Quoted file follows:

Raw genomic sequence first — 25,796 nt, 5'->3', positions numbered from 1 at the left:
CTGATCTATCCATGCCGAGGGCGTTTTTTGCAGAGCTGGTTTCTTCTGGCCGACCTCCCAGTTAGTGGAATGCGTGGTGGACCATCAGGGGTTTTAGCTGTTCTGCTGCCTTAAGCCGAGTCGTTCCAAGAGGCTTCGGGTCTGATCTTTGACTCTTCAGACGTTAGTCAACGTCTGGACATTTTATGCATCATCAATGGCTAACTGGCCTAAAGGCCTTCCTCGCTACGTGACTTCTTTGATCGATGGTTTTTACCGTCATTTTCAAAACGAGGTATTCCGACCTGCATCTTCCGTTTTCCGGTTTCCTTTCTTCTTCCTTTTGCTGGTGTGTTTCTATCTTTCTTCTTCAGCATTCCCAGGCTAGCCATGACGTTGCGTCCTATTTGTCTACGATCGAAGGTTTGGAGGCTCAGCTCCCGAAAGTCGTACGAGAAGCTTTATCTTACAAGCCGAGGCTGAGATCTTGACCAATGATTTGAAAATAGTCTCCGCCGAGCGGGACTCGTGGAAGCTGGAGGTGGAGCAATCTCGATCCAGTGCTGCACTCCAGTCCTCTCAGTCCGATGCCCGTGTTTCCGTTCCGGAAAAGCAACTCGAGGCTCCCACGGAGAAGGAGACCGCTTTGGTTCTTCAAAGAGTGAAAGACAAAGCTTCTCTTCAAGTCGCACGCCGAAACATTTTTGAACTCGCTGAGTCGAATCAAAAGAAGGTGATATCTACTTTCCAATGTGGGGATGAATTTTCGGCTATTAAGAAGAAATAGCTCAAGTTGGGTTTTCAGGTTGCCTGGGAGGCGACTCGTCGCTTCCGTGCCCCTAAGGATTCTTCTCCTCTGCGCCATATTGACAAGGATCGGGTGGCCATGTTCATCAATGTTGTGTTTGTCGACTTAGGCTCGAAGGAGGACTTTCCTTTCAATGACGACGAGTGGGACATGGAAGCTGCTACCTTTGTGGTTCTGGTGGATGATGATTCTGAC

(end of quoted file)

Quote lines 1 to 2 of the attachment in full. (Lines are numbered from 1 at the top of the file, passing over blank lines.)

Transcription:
Raw genomic sequence first — 25,796 nt, 5'->3', positions numbered from 1 at the left:
CTGATCTATCCATGCCGAGGGCGTTTTTTGCAGAGCTGGTTTCTTCTGGCCGACCTCCCAGTTAGTGGAATGCGTGGTGGACCATCAGGGGTTTTAGCTGTTCTGCTGCCTTAAGCCGAGTCGTTCCAAGAGGCTTCGGGTCTGATCTTTGACTCTTCAGACGTTAGTCAACGTCTGGACATTTTATGCATCATCAATGGCTAACTGGCCTAAAGGCCTTCCTCGCTACGTGACTTCTTTGATCGATGGTTTTTACCGTCATTTTCAAAACGAGGTATTCCGACCTGCATCTTCCGTTTTCCGGTTTCCTTTCTTCTTCCTTTTGCTGGTGTGTTTCTATCTTTCTTCTTCAGCATTCCCAGGCTAGCCATGACGTTGCGTCCTATTTGTCTACGATCGAAGGTTTGGAGGCTCAGCTCCCGAAAGTCGTACGAGAAGCTTTATCTTACAAGCCGAGGCTGAGATCTTGACCAATGATTTGAAAATAGTCTCCGCCGAGCGGGACTCGTGGAAGCTGGAGGTGGAGCAATCTCGATCCAGTGCTGCACTCCAGTCCTCTCAGTCCGATGCCCGTGTTTCCGTTCCGGAAAAGCAACTCGAGGCTCCCACGGAGAAGGAGACCGCTTTGGTTCTTCAAAGAGTGAAAGACAAAGCTTCTCTTCAAGTCGCACGCCGAAACATTTTTGAACTCGCTGAGTCGAATCAAAAGAAGGTGATATCTACTTTCCAATGTGGGGATGAATTTTCGGCTATTAAGAAGAAATAGCTCAAGTTGGGTTTTCAGGTTGCCTGGGAGGCGACTCGTCGCTTCCGTGCCCCTAAGGATTCTTCTCCTCTGCGCCATATTGACAAGGATCGGGTGGCCATGTTCATCAATGTTGTGTTTGTCGACTTAGGCTCGAAGGAGGACTTTCCTTTCAATGACGACGAGTGGGACATGGAAGCTGCTACCTTTGTGGTTCTGGTGGATGATGATTCTGAC